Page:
To keep our appointments with Dr. Young, Tony and I stuck close to the Bay Area for another week. We spent a day hiking at Pt. Reyes and made a two-night trip to Harbin Hot Springs, the backwoods, clothing-optional community where Rhonda and I originally met. Tony quickly became comfortable with, and appreciative of, the sight of so many casually naked men and women bathing together. Later, when friends of mine would ask what had most impressed him about America, Tony would invariably reply, “Muir Woods.”  A pause, a smile: “And Harbin Hot Springs.”

          It was a privilege for me to be present when Dr. Young installed the work of art that is Tony’s new eye, a near-identical twin to his natural eye, and to then observe the gradual recharging of Tony’s pride and self-esteem. His sunglasses began to make fewer and fewer appearances, and Tony began to routinely meet strangers face-to-face. Before long the baseball cap gave way to a Clint Eastwood-style leather cowboy hat. And when I learned that Tony fancied leather motorcycle jackets, I took him shopping in the secondhand stores in San Francisco’s gayest neighborhood, the Castro. His sense of style was as finely calibrated as his sense of the outdoors, and we inspected many dozens of jackets – to me, all pretty much the same – before he found one that was just right.

As we were driving back to Oakland, Tony said, "The nice man, older, the one who give us the discount, you think he is gay?"  I told him that everyone in the store was almost certainly gay, most of the people we saw in the neighborhood were almost certainly gay, and, for the record, anyone who had observed us – a tallish white guy a few months from turning 50 and a shortish Filipino shopping in a leather store – could quite fairly have assumed that I was a gay man dressing up my imported Asian lover. Tony turned to read my face – was I putting him on? – and then he laughed and laughed and laughed the laughter of enlightenment.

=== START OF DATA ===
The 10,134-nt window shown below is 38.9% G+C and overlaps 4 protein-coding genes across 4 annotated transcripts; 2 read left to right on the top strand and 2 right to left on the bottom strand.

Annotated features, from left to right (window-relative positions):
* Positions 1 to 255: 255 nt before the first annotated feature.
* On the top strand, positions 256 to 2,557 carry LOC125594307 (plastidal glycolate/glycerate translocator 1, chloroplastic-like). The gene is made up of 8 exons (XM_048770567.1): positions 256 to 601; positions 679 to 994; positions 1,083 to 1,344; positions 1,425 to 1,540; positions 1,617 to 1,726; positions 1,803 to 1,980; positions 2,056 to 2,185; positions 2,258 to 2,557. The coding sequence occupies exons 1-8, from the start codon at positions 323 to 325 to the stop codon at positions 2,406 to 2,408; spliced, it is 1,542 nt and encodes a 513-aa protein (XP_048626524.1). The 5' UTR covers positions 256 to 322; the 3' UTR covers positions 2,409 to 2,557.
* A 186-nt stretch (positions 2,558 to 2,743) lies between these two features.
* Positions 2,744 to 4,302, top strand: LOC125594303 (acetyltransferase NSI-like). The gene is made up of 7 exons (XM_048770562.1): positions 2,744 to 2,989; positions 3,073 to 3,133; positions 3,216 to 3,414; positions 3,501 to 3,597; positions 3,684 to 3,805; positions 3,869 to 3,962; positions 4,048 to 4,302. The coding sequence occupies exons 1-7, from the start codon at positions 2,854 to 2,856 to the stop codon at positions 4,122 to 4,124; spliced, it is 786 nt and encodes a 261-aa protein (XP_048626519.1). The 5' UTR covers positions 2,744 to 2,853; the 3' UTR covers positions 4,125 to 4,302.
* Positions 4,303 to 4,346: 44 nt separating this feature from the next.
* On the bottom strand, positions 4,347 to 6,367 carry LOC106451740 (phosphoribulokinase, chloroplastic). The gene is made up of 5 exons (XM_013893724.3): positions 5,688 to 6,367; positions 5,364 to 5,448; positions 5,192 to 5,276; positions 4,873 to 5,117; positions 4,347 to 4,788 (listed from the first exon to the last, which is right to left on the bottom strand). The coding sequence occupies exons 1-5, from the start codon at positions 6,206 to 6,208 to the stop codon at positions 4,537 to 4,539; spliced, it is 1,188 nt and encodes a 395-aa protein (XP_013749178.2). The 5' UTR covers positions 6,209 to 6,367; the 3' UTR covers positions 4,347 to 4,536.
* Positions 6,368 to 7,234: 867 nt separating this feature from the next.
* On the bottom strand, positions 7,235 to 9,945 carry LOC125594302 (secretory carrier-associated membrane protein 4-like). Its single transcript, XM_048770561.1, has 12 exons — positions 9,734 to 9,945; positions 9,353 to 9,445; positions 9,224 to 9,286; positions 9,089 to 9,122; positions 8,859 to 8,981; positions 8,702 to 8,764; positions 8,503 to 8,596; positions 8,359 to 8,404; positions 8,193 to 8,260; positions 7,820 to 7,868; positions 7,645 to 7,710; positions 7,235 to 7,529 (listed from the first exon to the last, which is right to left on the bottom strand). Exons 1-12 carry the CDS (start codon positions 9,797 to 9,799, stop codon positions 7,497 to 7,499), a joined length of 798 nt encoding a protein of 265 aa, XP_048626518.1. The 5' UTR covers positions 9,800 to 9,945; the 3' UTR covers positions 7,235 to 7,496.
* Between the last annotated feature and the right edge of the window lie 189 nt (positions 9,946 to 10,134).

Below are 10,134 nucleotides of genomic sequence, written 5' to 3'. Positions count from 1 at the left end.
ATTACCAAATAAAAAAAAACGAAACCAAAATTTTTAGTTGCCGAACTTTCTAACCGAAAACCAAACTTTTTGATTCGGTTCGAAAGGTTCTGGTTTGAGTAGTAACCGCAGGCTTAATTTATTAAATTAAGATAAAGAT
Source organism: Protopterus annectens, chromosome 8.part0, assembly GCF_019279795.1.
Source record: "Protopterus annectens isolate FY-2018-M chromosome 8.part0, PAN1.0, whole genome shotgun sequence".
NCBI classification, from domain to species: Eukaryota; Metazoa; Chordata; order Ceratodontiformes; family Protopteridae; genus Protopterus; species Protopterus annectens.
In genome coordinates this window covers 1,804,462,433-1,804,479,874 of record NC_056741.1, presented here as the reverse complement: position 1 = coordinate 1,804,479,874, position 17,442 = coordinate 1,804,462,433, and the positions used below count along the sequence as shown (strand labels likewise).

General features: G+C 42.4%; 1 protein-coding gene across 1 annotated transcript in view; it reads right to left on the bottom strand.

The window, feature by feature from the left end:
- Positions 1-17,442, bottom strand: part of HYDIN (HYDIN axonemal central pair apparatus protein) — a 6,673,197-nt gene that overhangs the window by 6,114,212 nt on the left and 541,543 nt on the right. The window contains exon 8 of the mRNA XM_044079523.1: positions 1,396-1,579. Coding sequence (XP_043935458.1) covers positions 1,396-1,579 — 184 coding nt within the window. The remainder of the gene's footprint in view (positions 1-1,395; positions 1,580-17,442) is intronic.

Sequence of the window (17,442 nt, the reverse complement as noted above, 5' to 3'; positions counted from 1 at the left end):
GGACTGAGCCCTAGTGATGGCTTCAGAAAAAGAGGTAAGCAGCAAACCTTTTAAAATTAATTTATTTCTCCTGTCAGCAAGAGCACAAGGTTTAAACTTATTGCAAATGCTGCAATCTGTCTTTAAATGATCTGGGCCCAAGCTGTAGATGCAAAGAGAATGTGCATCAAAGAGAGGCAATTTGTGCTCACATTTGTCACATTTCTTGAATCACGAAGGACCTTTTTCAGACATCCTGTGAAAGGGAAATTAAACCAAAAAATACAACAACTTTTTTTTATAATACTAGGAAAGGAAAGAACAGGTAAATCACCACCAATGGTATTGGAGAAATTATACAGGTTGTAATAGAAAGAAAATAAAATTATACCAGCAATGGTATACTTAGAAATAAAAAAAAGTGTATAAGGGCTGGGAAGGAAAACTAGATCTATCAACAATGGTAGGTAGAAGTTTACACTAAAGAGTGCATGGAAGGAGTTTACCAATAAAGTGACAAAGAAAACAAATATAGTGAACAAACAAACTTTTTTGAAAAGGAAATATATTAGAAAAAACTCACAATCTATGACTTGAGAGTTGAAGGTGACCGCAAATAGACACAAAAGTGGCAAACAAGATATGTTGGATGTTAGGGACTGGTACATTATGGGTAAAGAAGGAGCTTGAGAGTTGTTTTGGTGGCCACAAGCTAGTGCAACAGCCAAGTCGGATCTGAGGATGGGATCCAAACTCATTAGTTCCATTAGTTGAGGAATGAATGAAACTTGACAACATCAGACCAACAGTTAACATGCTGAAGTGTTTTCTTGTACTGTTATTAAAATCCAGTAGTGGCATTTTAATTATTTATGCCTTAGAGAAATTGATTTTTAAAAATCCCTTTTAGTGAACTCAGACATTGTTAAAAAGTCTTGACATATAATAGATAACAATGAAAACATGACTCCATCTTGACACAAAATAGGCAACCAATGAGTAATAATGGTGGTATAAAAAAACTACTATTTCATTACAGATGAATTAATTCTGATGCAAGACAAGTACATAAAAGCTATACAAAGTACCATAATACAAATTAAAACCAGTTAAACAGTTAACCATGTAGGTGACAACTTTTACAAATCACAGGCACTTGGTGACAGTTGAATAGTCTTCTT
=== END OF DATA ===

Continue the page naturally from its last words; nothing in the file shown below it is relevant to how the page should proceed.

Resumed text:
Before we left the Bay Area, my cell phone rang. A cab driver friend, Patrick Shannon, had just finished reading my book. “Tony must need some dental work,” Patrick intuited. “Take him to my cousin in Red Bluff. He’s a dentist. He’ll do whatever needs to be done.”

          So we drove two and a half hours north to Red Bluff. Over the course of two days, Tony spent seven hours tipped back in a dental chair, while Dr. Skiffington Peters did who-knows-how-many thousands of dollars’ worth of dental wizardry, including three root canals, and never once mentioned money. The mugging had left three of Tony’s teeth loosened, blackened, and with massive infections, but by the time we left Dr. Peters’ office those teeth were no longer wobbly, but anchored – and they were white and perfectly shaped.

          We were eating chicken and rice in a Chinese restaurant in Red Bluff when my cell phone rang again. The Philippine ambassador to the United States had seen a front-page story in the Christian Science Monitor about our impending cross-country taxicab ride. Now he was inviting Tony and me to an embassy reception in our honor when we reached Washington.